League Cup semi-final: Iheanacho denies Villa as Leicester earn draw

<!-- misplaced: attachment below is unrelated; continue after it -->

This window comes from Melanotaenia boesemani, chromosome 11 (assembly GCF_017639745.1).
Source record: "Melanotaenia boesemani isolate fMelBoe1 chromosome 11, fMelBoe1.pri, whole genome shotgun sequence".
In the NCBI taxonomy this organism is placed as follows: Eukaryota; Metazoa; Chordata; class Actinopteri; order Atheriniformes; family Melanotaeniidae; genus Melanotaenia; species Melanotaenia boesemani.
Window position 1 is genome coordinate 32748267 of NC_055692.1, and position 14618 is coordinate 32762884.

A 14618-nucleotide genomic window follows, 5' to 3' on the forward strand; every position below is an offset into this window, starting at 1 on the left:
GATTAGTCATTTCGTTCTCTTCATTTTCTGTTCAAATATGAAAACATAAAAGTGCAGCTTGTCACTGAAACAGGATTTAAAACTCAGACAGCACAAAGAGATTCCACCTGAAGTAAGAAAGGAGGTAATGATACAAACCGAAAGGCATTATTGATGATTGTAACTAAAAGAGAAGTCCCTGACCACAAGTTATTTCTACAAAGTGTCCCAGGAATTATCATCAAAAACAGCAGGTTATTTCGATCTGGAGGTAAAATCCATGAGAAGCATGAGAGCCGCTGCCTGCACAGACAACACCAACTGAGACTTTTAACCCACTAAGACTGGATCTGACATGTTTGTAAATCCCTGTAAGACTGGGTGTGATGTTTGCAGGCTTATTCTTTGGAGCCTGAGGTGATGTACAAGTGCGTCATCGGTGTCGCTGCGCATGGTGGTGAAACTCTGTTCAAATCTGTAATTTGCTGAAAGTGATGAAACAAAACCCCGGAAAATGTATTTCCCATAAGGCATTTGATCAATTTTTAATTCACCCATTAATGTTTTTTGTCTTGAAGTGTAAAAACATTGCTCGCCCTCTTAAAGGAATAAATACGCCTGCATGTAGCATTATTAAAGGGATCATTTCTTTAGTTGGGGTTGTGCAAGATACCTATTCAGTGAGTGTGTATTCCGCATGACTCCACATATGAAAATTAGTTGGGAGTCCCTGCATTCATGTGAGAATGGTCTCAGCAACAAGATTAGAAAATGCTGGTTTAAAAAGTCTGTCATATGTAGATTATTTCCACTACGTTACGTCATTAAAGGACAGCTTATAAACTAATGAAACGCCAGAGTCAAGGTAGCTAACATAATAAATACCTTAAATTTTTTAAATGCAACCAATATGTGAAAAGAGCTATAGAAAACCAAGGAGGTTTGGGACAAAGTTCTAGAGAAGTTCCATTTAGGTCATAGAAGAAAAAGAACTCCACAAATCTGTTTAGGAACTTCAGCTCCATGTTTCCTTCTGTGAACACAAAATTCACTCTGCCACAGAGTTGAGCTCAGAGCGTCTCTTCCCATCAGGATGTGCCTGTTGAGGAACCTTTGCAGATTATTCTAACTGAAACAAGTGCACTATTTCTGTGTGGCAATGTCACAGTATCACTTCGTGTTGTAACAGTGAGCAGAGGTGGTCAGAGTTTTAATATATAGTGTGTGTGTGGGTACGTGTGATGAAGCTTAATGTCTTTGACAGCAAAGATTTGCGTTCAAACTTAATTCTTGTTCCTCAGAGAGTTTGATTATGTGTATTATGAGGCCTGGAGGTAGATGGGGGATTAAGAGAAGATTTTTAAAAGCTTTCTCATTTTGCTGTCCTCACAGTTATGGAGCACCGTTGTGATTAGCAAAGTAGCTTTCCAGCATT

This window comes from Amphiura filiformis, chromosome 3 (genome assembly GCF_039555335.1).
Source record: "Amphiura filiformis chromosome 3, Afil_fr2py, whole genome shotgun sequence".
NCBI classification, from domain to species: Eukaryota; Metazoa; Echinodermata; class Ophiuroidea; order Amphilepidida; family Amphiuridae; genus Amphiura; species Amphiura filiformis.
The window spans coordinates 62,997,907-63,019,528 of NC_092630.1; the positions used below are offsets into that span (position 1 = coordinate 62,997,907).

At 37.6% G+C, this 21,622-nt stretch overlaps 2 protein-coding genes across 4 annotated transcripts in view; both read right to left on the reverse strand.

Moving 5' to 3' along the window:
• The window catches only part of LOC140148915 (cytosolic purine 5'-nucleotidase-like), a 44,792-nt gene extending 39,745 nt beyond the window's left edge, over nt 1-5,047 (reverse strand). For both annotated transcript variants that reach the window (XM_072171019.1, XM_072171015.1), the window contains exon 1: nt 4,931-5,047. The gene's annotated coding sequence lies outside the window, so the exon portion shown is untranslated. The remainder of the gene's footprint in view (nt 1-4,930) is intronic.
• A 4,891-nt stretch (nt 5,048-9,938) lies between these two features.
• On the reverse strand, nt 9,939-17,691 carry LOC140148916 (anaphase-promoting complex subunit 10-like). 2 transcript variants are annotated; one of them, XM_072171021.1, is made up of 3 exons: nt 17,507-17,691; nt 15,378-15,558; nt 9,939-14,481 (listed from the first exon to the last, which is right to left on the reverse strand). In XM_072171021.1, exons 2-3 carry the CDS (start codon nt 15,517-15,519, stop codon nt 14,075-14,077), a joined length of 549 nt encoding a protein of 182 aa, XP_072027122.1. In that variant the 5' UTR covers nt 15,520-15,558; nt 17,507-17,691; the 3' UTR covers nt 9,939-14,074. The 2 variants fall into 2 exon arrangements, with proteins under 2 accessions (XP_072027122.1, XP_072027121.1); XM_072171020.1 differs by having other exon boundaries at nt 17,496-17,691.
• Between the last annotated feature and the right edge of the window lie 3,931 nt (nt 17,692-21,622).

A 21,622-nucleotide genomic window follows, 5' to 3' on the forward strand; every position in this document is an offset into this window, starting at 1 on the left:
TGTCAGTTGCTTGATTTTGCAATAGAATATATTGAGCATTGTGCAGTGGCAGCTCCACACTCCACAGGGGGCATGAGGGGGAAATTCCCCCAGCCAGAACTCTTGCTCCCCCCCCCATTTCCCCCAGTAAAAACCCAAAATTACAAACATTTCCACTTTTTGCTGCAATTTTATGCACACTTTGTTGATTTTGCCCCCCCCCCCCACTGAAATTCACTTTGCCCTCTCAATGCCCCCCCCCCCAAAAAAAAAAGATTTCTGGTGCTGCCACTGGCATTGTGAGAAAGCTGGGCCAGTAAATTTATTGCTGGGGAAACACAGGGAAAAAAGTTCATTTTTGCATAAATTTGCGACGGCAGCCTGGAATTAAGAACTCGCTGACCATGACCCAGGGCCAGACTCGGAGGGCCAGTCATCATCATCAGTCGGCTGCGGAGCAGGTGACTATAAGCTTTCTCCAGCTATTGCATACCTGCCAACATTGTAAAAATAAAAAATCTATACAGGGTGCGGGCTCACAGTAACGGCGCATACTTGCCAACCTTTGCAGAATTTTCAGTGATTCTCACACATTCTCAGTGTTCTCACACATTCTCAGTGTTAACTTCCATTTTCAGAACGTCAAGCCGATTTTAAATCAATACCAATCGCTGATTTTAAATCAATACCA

first_imgBrendan Rodgers warned Leicester will have to suffer to reach the League Cup final after Kelechi Iheanacho’s late goal earned a 1-1 draw against Aston Villa on Wednesday.Rodgers’ side fell behind to Frederic Guilbert’s first half goal in the semi-final first leg at the King Power Stadium. Promoted ContentWe’re Getting More Game Of Thrones: Enter House Of The Dragon!8 Addictive And Fun Coffee Facts7 Of The Wealthiest Universities In The World10 Risky Jobs Some Women DoThe Models Of Paintings Whom The Artists Were Madly In Love WithThe World’s 7 Most Spectacular Railway Stations6 Extreme Facts About HurricanesTop 10 TV Friends Who Used To Be EnemiesThe 18 Most Visited Cities In The WorldWhich Country Is The Most Romantic In The World?Can Playing Too Many Video Games Hurt Your Body?6 Incredibly Strange Facts About Hurricanes But Iheanacho came off the bench to equalise with his sixth goal in eight appearances this season.Leicester will feel they should have won after dominating for long periods, but the team in second place in the Premier League will have to finish the job at Villa Park in the second leg on January 28.“Overall I thought we dominated the game. Villa made some blocks and the keeper made some good saves,” Rodgers said.“Over two ties it was always going to be tough and to get to a final you have to suffer, but the boys are confident.”Rodgers has a remarkable record of advancing from his last 30 domestic cup ties with Liverpool, Celtic and Leicester.But the last team to beat Rodgers in a domestic knockout competition were Villa in the FA Cup semi-finals in 2014-15 when he was Liverpool manager.And Villa, whose last major trophy was the 1996 League Cup, will feel they are in pole position to reach the final after surviving a stern examination.“I thought Leicester were the better team. We have given away a farcical goal. Ezri Konsa has got brain dazzled,” Villa manager Dean Smith said.“But we defended brilliantly at times and it will be a raucous crowd at Villa Park. I’m looking forward to it. It’s all to play for.”The second leg winner will play Manchester City or Manchester United in the final at Wembley, with City leading 3-1 after their first leg at Old Trafford on Tuesday.Leicester last won the competition in 2000, beating Villa in the semi-finals that year, and they were well on top at the start.Jamie Vardy was back after missing three games due to the birth of his daughter and a calf injury and took the fight to Villa.He seized Marvelous Nakamba’s wayward header before testing Orjan Nyland, then saw his low drive blocked by Villa’s keeper moments later. But, having soaked up Leicester’s early blitz on a rain-drenched evening in the east midlands, it was Villa who snatched the lead against the run of play in the 28th minute.– Infused with confidence –Anwar El Ghazi was playing in an unfamiliar role up front due to Wesley’s injury and Jonathan Kodjia’s illness.The winger drifted back out to the left flank to deliver a cross that landed perfectly for Guilbert, who got in front of Ben Chilwell and stabbed his volley in from close-range.The French defender’s first goal since August was Villa’s first shot on target in the match.Infused with confidence after that bolt from the blue, Smith’s team were inches away from doubling their lead before half-time.Jack Grealish’s inswinging free-kick found Ezri Konsa and the Villa defender headed against the bar from inside the six-yard box.Leicester wrestled back the initiative after the interval and Nyland alertly smothered the danger when Vardy tried to latch onto a through ball.Tyrone Mings won header after header as Villa tried to weather the storm and when James Maddison did get past the defender with a bold burst, Nyland was on hand to make another good save.Maddison tried again with a run onto Ricardo Pereira’s pass, but the Norwegian saved at the near post.center_img Loading… Read Also:Leicester vs Aston Villa: Iheanacho tipped to lead Foxes attackLeicester’s pressure finally told in the 74th minute.Luiz, put in trouble by Konsa’s sloppy free-kick, lost possession to Hamza Choudhury and Vardy found Iheanacho, who shot high past Nyland from 15 yards.Vardy nearly won it in the closing minutes, but his shot rippled into the side-netting just as Leicester fans were anticipating a dramatic finale.FacebookTwitterWhatsAppEmail分享 last_img read more